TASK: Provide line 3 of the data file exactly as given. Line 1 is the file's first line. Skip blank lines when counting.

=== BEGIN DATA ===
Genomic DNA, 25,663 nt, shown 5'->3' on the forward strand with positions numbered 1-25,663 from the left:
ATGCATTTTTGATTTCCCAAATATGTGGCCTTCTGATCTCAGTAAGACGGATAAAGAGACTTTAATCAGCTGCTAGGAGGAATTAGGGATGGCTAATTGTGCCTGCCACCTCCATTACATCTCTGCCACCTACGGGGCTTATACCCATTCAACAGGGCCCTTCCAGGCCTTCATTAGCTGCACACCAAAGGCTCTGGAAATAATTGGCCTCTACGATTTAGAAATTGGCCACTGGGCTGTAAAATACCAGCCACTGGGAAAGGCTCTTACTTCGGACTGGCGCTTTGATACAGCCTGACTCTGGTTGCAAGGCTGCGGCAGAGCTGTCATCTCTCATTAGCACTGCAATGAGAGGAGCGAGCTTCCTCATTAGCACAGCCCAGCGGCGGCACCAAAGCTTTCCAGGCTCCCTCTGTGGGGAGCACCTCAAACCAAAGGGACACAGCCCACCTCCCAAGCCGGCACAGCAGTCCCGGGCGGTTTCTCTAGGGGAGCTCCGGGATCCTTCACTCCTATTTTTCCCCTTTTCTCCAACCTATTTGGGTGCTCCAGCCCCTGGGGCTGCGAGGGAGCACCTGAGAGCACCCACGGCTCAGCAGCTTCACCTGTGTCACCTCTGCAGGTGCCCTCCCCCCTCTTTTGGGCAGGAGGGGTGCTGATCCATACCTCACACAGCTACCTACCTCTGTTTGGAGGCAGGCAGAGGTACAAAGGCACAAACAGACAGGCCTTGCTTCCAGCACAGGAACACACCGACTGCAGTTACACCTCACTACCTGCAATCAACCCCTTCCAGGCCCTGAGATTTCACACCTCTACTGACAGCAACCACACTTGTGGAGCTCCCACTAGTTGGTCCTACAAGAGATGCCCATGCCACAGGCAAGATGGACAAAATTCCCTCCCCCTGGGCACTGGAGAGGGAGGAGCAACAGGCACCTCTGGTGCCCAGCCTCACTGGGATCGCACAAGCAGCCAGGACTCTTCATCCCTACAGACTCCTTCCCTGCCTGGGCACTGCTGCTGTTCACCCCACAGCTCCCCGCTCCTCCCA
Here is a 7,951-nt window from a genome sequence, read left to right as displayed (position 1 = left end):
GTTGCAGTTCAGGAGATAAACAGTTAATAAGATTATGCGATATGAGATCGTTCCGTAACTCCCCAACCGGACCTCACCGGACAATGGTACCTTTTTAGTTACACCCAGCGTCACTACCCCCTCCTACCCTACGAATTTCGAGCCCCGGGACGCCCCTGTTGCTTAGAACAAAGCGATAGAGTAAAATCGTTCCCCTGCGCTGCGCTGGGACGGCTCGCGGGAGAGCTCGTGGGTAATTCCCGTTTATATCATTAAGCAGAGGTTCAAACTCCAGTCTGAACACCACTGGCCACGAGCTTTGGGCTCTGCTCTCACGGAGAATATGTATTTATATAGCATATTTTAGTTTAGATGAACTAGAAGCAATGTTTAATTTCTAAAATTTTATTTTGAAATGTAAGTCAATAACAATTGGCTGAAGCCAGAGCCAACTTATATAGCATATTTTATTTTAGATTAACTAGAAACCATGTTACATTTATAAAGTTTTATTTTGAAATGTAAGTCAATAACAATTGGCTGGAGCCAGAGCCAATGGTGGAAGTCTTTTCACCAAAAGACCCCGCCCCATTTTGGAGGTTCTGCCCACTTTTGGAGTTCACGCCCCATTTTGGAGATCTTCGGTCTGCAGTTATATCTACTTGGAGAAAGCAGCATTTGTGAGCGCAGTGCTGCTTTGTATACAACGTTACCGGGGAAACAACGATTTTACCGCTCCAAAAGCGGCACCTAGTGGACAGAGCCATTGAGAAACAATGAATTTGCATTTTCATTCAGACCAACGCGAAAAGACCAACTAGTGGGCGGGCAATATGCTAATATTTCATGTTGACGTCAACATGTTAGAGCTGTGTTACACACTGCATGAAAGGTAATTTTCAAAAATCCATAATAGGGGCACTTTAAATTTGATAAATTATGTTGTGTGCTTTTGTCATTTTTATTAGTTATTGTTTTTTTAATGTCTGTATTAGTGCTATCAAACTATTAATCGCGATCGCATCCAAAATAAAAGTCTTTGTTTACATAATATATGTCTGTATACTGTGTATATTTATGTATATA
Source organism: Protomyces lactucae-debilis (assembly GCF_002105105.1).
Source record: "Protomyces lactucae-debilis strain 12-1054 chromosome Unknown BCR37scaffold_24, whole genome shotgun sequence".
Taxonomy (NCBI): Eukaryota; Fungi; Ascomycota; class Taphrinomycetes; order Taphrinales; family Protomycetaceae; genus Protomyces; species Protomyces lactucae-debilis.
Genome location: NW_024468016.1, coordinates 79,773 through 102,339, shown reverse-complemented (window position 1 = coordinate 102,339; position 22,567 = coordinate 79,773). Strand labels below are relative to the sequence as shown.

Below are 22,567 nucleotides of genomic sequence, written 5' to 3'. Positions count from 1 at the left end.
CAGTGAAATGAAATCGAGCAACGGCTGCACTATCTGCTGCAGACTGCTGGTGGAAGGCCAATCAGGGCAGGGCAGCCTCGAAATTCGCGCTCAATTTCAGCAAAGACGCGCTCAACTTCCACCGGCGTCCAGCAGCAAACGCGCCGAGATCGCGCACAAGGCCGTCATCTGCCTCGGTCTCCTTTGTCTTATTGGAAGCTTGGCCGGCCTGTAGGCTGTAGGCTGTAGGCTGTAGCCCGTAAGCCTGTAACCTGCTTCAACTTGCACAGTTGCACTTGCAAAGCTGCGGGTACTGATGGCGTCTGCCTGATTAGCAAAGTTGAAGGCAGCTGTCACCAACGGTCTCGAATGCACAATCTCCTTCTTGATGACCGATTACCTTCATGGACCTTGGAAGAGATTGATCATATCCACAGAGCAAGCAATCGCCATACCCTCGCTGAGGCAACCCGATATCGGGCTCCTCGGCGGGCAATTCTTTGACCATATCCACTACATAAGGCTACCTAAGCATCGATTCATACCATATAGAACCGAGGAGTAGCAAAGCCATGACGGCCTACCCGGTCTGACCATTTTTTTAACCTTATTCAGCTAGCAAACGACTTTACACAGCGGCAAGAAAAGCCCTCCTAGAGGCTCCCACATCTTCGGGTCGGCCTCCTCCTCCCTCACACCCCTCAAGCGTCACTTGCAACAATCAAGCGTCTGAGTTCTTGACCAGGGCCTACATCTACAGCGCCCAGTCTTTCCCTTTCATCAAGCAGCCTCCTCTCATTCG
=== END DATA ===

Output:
Here is a 7,951-nt window from a genome sequence, read left to right as displayed (position 1 = left end):